After days of sharp pain shooting up her left abdomen, Rose Wong hobbled from her history class to the student health center at Duke University.
A nurse pressed on the 20-year-old’s belly and told her it felt like gas. Wong questioned the diagnosis but said the nurse dismissed her doubts and sent her to the campus pharmacy to pick up Gas-X that afternoon in February 2019.
The next morning, Wong was doubled over in pain, and a roommate drove her to an emergency room in nearby Durham, N.C. In the hospital, doctors discovered her condition was far more serious: Her left kidney had a massive hemorrhage. The bleeding, she later learned, was caused by a cancerous tumor that required surgery and chemotherapy and forced her to miss an entire school year.
Wong said she worries that when she returns to the Duke campus next month, the university and its medical clinic will be incapable of keeping her and 15,500 other Duke students healthy and safe in the middle of the coronavirus pandemic.
“Everyone I know says that Student Health is awful,” Wong said. “It’s an open secret.”
Wong’s misdiagnosis at Duke is among the scores of problems documented by The Washington Post at college health centers nationwide. As millions go back to school during the pandemic, the ability of campus health services to safeguard and care for students will be tested as never before — and many colleges appear unprepared for the challenge.
To assess the landscape of student health services at roughly 1,700 four-year residential campuses, The Post interviewed more than 200 students, parents and health officials and examined thousands of pages of medical records and court documents and 5,500 reviews of student health centers posted on Google.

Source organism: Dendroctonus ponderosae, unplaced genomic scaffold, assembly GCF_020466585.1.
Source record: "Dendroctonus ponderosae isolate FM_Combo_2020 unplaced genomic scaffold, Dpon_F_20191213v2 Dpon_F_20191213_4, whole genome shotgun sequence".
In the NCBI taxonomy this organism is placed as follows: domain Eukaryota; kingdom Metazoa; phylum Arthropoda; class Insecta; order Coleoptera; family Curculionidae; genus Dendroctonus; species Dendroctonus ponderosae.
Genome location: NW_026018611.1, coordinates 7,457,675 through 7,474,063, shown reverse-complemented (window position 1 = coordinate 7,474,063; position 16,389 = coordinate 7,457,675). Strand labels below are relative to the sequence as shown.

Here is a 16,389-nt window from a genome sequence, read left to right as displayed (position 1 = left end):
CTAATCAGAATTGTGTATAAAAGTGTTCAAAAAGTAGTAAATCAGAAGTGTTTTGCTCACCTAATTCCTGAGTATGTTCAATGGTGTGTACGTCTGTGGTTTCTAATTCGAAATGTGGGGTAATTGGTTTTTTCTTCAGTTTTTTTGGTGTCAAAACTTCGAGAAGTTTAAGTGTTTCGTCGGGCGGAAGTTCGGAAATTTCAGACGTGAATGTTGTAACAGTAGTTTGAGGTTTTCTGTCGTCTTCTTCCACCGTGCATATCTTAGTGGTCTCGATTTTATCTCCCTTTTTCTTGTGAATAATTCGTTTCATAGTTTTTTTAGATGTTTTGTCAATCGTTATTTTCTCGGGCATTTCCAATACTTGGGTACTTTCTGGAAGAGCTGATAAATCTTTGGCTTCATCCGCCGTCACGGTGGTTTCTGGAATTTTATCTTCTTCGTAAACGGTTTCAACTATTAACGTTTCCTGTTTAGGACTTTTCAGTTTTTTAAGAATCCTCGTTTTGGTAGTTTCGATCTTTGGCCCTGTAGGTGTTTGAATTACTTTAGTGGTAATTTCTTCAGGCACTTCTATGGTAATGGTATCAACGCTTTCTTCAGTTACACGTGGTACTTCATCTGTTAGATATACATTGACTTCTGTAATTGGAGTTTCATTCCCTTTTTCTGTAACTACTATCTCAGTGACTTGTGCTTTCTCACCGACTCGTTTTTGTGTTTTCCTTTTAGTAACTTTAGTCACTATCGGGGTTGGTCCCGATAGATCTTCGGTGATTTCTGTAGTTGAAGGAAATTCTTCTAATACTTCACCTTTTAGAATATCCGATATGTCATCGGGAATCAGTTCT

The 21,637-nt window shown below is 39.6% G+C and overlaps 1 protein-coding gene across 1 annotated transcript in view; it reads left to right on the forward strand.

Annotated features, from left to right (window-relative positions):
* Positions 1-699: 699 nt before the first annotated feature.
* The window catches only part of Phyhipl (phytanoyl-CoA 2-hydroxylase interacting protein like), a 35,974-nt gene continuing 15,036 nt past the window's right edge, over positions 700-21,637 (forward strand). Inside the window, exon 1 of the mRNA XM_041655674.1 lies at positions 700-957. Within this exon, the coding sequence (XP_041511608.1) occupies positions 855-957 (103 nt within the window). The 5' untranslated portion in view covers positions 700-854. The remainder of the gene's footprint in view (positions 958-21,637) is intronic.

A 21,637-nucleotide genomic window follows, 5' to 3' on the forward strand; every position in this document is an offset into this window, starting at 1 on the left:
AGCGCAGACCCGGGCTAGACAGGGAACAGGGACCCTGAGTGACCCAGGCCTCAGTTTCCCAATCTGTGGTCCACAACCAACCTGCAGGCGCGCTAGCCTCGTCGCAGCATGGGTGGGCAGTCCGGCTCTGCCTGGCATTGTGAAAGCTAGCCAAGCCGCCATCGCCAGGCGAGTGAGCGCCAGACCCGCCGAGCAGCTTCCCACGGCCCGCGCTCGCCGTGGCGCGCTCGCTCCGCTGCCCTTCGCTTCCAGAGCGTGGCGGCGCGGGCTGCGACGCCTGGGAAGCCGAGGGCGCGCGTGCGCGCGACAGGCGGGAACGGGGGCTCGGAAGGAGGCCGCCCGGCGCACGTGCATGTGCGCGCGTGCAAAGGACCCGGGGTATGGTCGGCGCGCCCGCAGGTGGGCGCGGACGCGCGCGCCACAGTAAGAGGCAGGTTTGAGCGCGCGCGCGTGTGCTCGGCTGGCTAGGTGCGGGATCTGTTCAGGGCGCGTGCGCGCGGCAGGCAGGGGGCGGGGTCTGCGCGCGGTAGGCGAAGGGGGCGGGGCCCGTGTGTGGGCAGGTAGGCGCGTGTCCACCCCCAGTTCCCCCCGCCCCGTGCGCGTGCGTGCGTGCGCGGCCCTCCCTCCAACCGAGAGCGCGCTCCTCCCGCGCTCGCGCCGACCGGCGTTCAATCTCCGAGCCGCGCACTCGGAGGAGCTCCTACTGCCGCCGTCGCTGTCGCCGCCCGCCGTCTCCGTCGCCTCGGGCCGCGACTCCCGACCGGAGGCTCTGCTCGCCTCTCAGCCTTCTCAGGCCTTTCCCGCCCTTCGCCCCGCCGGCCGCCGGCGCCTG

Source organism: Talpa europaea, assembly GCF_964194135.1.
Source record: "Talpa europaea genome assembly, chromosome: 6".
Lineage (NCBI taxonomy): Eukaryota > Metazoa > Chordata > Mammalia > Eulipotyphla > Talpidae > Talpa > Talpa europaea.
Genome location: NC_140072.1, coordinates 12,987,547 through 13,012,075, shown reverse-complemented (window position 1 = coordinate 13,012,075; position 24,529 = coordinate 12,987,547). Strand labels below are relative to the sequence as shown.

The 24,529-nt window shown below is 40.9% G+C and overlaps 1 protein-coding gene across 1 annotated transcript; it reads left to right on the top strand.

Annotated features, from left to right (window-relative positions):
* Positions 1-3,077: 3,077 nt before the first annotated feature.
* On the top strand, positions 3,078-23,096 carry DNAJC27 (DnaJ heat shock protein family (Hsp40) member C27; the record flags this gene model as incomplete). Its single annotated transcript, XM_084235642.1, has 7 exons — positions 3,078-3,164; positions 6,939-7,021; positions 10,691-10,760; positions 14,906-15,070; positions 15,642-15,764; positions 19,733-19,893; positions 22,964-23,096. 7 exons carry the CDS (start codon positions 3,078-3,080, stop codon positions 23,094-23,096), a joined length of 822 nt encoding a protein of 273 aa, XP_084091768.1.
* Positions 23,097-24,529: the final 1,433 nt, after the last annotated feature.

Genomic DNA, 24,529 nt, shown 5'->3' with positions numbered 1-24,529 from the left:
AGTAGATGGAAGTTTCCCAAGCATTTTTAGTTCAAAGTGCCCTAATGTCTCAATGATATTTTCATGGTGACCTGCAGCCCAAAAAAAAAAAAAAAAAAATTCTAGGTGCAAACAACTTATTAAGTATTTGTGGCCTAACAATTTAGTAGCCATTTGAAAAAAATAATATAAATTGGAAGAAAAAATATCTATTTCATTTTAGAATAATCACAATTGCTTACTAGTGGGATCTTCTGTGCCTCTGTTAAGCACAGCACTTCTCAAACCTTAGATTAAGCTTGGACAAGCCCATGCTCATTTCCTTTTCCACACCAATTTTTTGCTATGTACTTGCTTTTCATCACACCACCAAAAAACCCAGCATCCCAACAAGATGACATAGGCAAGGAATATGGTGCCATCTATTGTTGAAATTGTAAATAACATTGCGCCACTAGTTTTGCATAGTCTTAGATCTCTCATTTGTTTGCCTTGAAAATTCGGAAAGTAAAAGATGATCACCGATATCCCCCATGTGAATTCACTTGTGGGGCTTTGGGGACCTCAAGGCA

College students reported they commonly waited days or weeks for appointments and were routinely provided lackluster care. Dozens of students ended up hospitalized — and some near death — for mistakes they said were made at on-campus clinics, including misdiagnosed cases of appendicitis at Kansas State University and meningitis at the University of Arkansas.
Many students, including low-income individuals on Medicaid, said they avoided seeking treatment altogether because the care was too costly.
On college campuses nationwide, the health-care facilities available to students vary widely, from multistory buildings with comprehensive services to a single exam room run by one nurse who is not licensed to prescribe medications. While some students praise the care they’ve received, others say there are major shortcomings.